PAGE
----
A small town in west-central Newfoundland found itself at the centre of a whirlpool of controversy late in April. The town of Springdale, population about 3,000, rejected a proposal from the local Indian River High School’s Gender Sexuality Alliance (GSA) to paint a rainbow crosswalk on a road near the school.
Such crosswalks have been painted in communities across the country as a means of promoting LGBTQ rights and inclusion. They are a small gesture to be sure, but it is something visible and something welcoming. Rainbow crosswalks have been painted before in Newfoundland and Labrador, specifically in St. John’s and Corner Brook.
Town councilors voted 4-3 against the crosswalk. Mayor Dave Edison stated that the reason was to avoid “setting precedent” for other special signage or signals, and that it would be tantamount to using tax money to “tell people what they should believe” and would lead to “division” in the town. The decision and the mayor’s words led to much ridicule and consternation on social media, including comedian Mark Critch who referred to Edison as “a tool”. At least one person in town painted part of their fence a rainbow in a show of support for the GSA.
The GSA was given another chance to present their proposal directly to the council. And for all that, council again voted against the crosswalk. Mayor Edison insisted that the town supports all of its residents but that the “precedent” still needed to be avoided. The GSA did find some reason for optimism in the fact that a dialogue had been started, and that Edison suggested other means of supporting them such as a rainbow picnic table on school grounds or raising the pride flag at town hall during pride week.
One might wonder what is the difference between a rainbow crosswalk and a rainbow picnic table. Perhaps the mayor and his supporters think a crosswalk is too visible? Imagine being forced to acknowledge LGBTQ rights whenever crossing the road to the school! But a picnic table? That can be kept away in the distance and only for the students to use. Cynical yes, but the fact is despite all the outpouring of support for the brave and mature students of Indian River High’s GSA, there were folks who firmly agreed with council’s decision. Other comments from Edison are suspect, such as when he said council would also reject a similar proposal from “a church, or a group of coloured people wanted to request something”.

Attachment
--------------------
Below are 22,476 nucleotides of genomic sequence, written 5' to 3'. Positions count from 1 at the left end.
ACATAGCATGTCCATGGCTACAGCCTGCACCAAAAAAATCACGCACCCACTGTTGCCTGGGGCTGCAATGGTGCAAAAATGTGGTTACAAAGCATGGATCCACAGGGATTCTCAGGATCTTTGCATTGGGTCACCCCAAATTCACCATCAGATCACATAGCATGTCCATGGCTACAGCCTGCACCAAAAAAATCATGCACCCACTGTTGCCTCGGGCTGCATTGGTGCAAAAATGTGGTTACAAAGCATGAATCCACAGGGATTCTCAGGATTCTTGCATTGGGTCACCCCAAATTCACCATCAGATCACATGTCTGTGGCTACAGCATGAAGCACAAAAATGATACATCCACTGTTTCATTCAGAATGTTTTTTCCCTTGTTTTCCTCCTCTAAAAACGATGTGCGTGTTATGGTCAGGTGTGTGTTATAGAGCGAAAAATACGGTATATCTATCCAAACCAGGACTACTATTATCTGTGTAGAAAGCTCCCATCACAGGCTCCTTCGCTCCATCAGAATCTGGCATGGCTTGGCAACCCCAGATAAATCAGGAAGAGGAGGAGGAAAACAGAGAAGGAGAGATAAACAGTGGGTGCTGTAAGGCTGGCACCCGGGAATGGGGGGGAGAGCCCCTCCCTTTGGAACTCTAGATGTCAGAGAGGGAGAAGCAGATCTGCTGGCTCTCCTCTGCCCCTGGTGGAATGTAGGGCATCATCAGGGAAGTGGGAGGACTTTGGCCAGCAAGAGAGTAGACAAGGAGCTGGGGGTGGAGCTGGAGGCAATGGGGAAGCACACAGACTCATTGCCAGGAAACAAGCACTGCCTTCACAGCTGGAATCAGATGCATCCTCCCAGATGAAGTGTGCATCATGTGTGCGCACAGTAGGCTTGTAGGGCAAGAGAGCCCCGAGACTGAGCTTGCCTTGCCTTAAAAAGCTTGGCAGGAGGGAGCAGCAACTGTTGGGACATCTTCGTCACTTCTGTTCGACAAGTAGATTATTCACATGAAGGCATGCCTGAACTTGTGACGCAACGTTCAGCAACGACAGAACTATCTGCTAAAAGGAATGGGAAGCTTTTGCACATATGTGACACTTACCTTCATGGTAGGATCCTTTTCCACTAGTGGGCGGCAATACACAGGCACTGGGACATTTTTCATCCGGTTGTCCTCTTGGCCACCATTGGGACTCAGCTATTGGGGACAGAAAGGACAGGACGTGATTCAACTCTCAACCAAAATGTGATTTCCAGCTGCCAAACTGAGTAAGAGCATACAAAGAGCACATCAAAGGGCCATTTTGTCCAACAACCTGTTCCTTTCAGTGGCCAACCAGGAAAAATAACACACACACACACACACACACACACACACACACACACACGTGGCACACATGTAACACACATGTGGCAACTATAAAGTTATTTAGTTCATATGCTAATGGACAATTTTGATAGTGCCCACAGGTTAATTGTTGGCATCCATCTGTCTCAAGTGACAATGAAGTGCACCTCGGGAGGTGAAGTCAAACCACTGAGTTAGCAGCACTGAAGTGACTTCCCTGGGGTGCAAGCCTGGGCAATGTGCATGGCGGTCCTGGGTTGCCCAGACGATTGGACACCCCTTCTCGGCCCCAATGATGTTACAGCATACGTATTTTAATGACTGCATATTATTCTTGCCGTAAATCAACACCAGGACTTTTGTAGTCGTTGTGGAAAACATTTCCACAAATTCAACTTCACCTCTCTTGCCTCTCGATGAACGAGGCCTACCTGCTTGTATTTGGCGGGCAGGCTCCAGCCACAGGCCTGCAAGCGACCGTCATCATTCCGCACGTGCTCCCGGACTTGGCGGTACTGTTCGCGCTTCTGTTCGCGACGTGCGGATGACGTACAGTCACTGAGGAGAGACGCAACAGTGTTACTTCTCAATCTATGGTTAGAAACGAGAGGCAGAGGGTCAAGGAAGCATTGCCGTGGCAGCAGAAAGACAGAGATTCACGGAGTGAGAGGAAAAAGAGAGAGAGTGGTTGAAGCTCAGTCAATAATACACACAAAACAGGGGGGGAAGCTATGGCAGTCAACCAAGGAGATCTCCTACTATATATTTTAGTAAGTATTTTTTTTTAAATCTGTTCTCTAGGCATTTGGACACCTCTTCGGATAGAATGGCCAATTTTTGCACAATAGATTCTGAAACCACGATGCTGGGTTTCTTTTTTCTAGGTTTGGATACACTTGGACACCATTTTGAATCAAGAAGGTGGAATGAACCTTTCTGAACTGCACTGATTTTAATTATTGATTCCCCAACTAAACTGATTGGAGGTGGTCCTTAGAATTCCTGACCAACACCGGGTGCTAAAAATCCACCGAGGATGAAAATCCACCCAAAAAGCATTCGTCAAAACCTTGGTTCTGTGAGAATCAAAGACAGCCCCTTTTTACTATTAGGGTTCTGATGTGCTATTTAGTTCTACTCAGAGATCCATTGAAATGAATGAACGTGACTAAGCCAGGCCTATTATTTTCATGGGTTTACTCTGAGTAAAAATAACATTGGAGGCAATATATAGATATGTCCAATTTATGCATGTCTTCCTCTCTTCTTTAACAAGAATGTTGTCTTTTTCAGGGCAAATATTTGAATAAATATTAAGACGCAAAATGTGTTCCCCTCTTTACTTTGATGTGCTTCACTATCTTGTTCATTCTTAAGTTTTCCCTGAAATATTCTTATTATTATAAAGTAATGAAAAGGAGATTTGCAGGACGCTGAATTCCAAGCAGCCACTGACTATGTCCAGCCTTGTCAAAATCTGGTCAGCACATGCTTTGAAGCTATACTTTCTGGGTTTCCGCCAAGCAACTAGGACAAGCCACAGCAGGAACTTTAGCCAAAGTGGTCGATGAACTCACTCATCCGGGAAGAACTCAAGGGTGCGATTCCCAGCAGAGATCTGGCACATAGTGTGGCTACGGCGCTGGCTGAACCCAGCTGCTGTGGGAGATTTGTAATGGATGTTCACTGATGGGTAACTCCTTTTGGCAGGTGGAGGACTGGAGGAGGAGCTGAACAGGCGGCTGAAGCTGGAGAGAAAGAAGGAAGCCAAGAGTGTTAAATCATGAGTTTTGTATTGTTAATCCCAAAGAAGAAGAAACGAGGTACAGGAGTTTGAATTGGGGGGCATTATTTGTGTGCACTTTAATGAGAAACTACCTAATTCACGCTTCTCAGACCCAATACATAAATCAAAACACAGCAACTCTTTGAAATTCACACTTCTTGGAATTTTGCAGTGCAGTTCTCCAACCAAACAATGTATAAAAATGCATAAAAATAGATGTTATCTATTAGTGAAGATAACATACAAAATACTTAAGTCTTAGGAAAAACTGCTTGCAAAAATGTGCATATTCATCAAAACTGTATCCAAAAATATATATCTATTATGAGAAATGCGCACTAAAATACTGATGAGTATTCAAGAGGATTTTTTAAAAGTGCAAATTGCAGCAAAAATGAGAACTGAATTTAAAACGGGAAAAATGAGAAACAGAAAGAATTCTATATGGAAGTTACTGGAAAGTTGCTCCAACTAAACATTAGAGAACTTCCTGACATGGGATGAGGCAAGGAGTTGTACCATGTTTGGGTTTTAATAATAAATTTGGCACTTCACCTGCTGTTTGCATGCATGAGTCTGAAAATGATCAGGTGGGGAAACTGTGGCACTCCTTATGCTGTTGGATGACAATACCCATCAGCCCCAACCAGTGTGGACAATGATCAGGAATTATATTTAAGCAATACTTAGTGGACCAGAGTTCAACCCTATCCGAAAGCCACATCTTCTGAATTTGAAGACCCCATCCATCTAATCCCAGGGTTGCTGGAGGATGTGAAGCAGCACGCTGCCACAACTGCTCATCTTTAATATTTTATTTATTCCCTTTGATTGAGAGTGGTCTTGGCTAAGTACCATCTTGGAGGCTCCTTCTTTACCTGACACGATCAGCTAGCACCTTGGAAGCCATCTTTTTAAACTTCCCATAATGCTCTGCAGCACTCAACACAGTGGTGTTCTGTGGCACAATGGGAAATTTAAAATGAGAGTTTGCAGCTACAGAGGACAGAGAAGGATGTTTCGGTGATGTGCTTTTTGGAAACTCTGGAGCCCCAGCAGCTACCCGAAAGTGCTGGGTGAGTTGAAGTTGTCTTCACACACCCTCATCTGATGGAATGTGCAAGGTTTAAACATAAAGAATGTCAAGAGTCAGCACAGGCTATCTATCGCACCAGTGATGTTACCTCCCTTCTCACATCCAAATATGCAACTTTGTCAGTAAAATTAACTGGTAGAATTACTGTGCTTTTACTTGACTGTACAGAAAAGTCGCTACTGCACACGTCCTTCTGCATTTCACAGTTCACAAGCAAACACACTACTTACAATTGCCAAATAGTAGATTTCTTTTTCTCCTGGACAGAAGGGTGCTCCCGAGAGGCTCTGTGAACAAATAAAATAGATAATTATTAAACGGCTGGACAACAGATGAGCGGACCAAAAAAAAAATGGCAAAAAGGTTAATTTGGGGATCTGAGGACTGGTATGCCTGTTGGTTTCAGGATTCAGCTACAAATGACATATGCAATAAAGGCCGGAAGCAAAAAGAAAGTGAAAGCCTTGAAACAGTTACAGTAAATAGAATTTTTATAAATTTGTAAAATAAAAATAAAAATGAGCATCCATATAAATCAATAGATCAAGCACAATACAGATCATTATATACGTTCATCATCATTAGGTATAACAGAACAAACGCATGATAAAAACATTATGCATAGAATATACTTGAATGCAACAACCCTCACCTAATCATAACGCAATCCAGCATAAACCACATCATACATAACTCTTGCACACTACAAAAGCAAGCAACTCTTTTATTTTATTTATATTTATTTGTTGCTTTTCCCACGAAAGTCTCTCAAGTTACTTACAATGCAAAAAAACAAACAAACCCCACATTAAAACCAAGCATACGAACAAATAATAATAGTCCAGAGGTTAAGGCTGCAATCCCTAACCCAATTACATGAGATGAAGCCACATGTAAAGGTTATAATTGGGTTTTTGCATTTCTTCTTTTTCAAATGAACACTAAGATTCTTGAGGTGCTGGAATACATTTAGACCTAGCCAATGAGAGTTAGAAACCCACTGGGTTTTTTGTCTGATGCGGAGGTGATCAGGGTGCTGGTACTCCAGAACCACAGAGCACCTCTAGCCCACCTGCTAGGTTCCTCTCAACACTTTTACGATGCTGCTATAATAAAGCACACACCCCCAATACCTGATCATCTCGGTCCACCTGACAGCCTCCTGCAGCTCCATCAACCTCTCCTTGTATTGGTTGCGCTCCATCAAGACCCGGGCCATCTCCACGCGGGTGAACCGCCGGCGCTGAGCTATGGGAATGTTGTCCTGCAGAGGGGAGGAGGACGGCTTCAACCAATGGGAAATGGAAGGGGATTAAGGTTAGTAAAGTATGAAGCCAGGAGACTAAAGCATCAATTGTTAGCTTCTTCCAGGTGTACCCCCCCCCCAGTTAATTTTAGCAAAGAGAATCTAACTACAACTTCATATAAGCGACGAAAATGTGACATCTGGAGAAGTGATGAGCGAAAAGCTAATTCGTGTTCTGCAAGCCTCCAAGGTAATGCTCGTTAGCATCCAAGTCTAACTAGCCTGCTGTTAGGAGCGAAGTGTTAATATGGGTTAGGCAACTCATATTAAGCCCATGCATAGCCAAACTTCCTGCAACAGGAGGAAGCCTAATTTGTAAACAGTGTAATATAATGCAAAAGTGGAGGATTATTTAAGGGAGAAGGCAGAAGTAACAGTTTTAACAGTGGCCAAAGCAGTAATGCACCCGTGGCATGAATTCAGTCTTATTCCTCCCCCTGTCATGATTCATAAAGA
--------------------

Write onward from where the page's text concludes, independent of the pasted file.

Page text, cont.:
Some other towns in NL have taken note of the controversy and are approving rainbow crosswalks, almost as if saying “See? We’re not like mean ol’ Springdale!” But mainstream liberal society likes to pat itself on the back and pretend that things are better than they really are. There is no shortage of myths, and one of the more pervasive is that Canada is a friendly and welcoming society. That myth is promoted as especially true of Newfoundland; we’re apparently all good down to earth folk who welcome all types with friendliness and warmth. That’s cute for tourism ads, but that doesn’t make discrimination or racism disappear.
A recent survey estimated that 1 in 8 NL residents had experienced racial discrimination here, and that it could be reasonably said that almost all members of visible minorities in NL have experienced discrimination of some sort. Derogatory comments about First Nations and Inuit in this province are also not hard to hear, to say nothing of the ongoing colonial project that is Labrador. White supremacist and anti-Islam posters have also been found on Memorial University’s walls, and there were reports in 2016 of the Soldiers of Odin group attempting to recruit members in the St. John’s area.
The rot of hate and discrimination lurks just beneath the surface even if there are many well-meaning people here. Our political leaders turn a blind eye to addressing the root causes, and of course they would; the capitalist system encourages these kinds of divisions and keeps working people fighting among themselves instead of fighting for a future where we can all live together with dignity.